Let the Experts at Eggert Family Dentistry Plan Your Treatment

At Eggert Family Dentistry, we understand that quality treatment planning is crucial for a successful full mouth reconstruction. If you’re considering a full mouth reconstruction, it’s essential to work with a qualified and experienced dentist who can develop a detailed treatment plan and guide you through the process. If you’re interested in talking to Dr. Jeff Eggert or Dr. Elizabeth Eggert about a full mouth reconstruction, contact us today or give us a call at 651.482.8412. We look forward to creating a plan to achieve your healthiest, most beautiful smile! 

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How Eggert Family Dentistry Uses “The Records Process” and Mock-Up Procedures to Create New Smiles

By: Dr. Elizabeth Eggert

Our smile is often the first thing that people notice about us, and it plays a significant role in our self-esteem and overall well-being. People who experience frequent dental problems, however, can feel robbed of that sense of contentment and confidence. Fortunately, advances in modern dentistry have made it possible to transform even the most challenging smiles into works of art. 

At Eggert Family Dentistry, we believe that everyone deserves to feel proud of their smile, which is why we use a combination of the records process and mock-up procedures to create new, beautiful smiles for our patients.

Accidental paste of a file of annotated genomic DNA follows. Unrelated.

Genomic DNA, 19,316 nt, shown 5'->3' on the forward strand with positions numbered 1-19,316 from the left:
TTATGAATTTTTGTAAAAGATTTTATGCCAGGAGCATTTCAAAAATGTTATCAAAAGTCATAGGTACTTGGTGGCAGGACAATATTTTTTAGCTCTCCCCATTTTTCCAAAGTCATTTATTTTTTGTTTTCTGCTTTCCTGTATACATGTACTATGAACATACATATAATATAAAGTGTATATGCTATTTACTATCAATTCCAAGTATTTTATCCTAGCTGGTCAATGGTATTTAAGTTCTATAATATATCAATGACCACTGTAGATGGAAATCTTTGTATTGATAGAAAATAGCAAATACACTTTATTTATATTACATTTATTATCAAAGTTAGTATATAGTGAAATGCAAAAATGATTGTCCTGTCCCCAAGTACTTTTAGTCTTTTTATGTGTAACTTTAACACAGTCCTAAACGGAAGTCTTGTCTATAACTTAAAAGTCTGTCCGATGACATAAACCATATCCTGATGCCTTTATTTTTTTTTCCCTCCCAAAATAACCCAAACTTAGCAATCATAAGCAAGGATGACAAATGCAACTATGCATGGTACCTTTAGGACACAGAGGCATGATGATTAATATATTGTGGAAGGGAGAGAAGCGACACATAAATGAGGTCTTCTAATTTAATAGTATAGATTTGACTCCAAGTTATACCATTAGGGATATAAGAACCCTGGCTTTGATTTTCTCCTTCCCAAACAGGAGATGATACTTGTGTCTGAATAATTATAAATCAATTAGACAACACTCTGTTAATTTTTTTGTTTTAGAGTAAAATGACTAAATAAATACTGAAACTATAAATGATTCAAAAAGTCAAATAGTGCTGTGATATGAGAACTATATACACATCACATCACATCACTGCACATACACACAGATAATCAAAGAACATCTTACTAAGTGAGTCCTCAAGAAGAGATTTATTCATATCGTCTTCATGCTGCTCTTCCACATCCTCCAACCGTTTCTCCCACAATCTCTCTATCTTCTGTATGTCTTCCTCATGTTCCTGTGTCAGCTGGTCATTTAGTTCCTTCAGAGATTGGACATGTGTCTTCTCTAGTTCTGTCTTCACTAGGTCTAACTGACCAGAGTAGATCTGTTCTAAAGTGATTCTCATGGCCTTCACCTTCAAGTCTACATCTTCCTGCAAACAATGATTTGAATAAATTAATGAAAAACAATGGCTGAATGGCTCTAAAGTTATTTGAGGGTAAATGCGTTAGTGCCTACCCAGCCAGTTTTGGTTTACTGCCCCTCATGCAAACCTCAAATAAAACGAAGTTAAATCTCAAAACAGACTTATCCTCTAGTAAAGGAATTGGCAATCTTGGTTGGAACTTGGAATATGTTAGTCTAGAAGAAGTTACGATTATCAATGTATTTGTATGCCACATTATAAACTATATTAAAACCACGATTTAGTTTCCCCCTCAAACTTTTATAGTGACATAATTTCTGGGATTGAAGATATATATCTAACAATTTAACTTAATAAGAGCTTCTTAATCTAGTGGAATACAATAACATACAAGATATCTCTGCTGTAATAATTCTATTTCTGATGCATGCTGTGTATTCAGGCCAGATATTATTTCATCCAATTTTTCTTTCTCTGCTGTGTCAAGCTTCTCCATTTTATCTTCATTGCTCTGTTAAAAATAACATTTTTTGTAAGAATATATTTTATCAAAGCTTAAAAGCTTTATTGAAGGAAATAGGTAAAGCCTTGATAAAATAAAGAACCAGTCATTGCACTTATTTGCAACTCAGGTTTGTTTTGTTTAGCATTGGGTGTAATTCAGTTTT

While the records process provides the foundation for developing a comprehensive treatment plan, dental mock-ups provide a visual “preview” of the proposed treatment outcome. Let’s explore how these techniques work and find out if they can help you achieve the smile of your dreams.

What is The Records Process?

The records process is a crucial step in the diagnostic and treatment planning process. It involves gathering and organizing all the necessary information about your dental and medical history, current oral health status, and treatment goals to create a comprehensive care plan.

The records process typically includes the following steps:

  1. Comprehensive dental exam: For this exam, Dr. Jeff Eggert or Dr. Elizabeth Eggert will perform a thorough examination of your teeth, gums, and oral tissues. This may include taking dental x-rays, photographs, and impressions or scans of your teeth and bite.
  2. Medical and dental history: We will then review your medical and dental history, including any medications or supplements you are taking, past dental treatments, any relevant medical conditions, or pain issues.
  3. Diagnostic tests: We may order additional tests or procedures to aid in the diagnosis and treatment planning process. This may include periodontal (gum) assessments, oral cancer screenings, and sleep questionnaires.
  4. Occlusal (Bite) Analysis: We will ask you to move your jaw through different motions as well as palpate your TMJ and muscles to check for consistencies with your bite.
  5. Treatment plan: Based on the information gathered during the records process, we’ll develop a customized treatment plan that addresses your unique needs and goals. This plan may include splint, restorative, cosmetic, or orthodontic procedures, as well as recommendations for sleep or medical follow-up, at-home oral hygiene, or preventive care.

Patient Stories: 

The records process is essential for ensuring accurate diagnoses, effective treatment planning, and successful outcomes. It also provides a baseline for monitoring our patients’ progress and adjusting treatment plans as needed.